Rabies in coyotes was reported only sporadically in Texas until 1988, at which time a rabies strain that had previously been confined to urban dogs established itself in the coyote population along the U.S./Mexico border. The Texas Department of State Health Services (TDSHS) data indicated that the domestic dog/coyote strain of rabies epizootic in South Texas was rapidly spreading northward. This resulted in increased rabies infections of domestic animals, the need for euthanasia or quarantine of exposed animals, the need for the post-exposure treatment of humans, and the loss of human life. From November 1988 through July 1, 1994 there were 459 reported cases of canine rabies for South Texas; 232 of those cases were found in coyotes, 199 involved domestic dogs and the remaining 28 cases were “spill over” of canine rabies into other domestic and wild species.
On February 23, 1994, Representative Kika de la Garza announced that USDA-APHIS had allocated $474,000 in emergency funds to help fight the outbreak of canine rabies in South Texas spread by coyotes. These funds allowed Texas Wildlife Services to join forces with the TDSHS and other county level agencies to assist in a cooperative effort through conducting specific targeted control efforts as well as participate in oral rabies vaccine research and field trial efforts.
On July 18, 1994, Texas Governor Ann W. Richards declared the rabies epizootic a State Health Emergency and TDSHS declared the State of Texas to be under a rabies quarantine. In late 1994, a Cooperative Agreement between the TDSHS and USDA-APHIS-Wildlife Services was signed. The agreement facilitated the experimentation and development of a comprehensive management plan to control the canine rabies outbreak in South Texas. Beginning February 15, 1995, the first Oral Rabies Vaccination Project (ORVP) for coyotes was conducted in 18 counties in Texas. At the time, it was the largest single vaccine/bait drop worldwide; 850,000 vaccine baits were aerially dispensed across the South Texas drop zone.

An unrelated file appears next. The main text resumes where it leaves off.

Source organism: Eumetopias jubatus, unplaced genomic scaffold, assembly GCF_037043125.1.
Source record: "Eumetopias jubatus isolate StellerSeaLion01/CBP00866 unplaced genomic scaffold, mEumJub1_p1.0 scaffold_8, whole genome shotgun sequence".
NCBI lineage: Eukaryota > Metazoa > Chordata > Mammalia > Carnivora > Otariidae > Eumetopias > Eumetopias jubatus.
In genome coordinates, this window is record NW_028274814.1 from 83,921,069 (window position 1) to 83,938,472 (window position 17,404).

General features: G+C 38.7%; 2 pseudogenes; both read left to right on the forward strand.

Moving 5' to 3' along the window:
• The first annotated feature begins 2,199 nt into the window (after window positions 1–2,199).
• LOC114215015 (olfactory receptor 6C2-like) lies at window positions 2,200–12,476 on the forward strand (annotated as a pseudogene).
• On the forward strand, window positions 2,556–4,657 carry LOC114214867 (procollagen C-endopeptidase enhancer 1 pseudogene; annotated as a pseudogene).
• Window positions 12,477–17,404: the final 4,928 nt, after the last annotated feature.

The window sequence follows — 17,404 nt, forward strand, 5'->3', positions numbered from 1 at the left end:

The first ORVP for the gray fox rabies epizootic was conducted in West-Central Texas during the first two months of 1996. The ORVP for coyotes and gray fox rabies epizootic’s would continue to be conducted annually until the rabies problem was eliminated or contained.
On September 7, 2008, following the elimination of the domestic dog/coyote variant of rabies in South Texas, the Center for Disease Control declared the United States free of the canine rabies. This occasion also denoted the first terrestrial variant of rabies to be eliminated in the U.S. through ORVP. This was made possible because of the cooperative ORVP between the TDSHS and Texas Wildlife Services that began in 1995. An ORVP buffer zone is still in place along the Texas and Mexico border.